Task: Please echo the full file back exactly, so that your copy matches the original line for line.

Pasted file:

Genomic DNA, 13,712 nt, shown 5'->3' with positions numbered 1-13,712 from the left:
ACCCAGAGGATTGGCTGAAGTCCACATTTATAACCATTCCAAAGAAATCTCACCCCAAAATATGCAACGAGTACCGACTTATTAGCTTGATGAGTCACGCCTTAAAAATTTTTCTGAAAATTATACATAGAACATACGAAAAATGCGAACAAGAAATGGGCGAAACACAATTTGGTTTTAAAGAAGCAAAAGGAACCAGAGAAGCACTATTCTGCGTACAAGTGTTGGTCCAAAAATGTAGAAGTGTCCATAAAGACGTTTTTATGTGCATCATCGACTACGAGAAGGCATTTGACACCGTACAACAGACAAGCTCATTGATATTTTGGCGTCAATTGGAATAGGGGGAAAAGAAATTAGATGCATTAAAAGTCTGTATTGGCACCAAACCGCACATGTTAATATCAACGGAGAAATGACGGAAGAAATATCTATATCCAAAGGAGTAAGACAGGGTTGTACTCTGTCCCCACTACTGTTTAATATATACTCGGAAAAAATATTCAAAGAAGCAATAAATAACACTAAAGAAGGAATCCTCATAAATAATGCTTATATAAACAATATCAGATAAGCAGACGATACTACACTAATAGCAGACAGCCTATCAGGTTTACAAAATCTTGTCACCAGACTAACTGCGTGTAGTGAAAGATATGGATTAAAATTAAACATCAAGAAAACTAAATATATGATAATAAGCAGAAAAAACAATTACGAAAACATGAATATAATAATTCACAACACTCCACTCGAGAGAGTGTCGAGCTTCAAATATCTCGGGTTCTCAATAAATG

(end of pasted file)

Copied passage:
Genomic DNA, 13,712 nt, shown 5'->3' with positions numbered 1-13,712 from the left:
ACCCAGAGGATTGGCTGAAGTCCACATTTATAACCATTCCAAAGAAATCTCACCCCAAAATATGCAACGAGTACCGACTTATTAGCTTGATGAGTCACGCCTTAAAAATTTTTCTGAAAATTATACATAGAACATACGAAAAATGCGAACAAGAAATGGGCGAAACACAATTTGGTTTTAAAGAAGCAAAAGGAACCAGAGAAGCACTATTCTGCGTACAAGTGTTGGTCCAAAAATGTAGAAGTGTCCATAAAGACGTTTTTATGTGCATCATCGACTACGAGAAGGCATTTGACACCGTACAACAGACAAGCTCATTGATATTTTGGCGTCAATTGGAATAGGGGGAAAAGAAATTAGATGCATTAAAAGTCTGTATTGGCACCAAACCGCACATGTTAATATCAACGGAGAAATGACGGAAGAAATATCTATATCCAAAGGAGTAAGACAGGGTTGTACTCTGTCCCCACTACTGTTTAATATATACTCGGAAAAAATATTCAAAGAAGCAATAAATAACACTAAAGAAGGAATCCTCATAAATAATGCTTATATAAACAATATCAGATAAGCAGACGATACTACACTAATAGCAGACAGCCTATCAGGTTTACAAAATCTTGTCACCAGACTAACTGCGTGTAGTGAAAGATATGGATTAAAATTAAACATCAAGAAAACTAAATATATGATAATAAGCAGAAAAAACAATTACGAAAACATGAATATAATAATTCACAACACTCCACTCGAGAGAGTGTCGAGCTTCAAATATCTCGGGTTCTCAATAAATG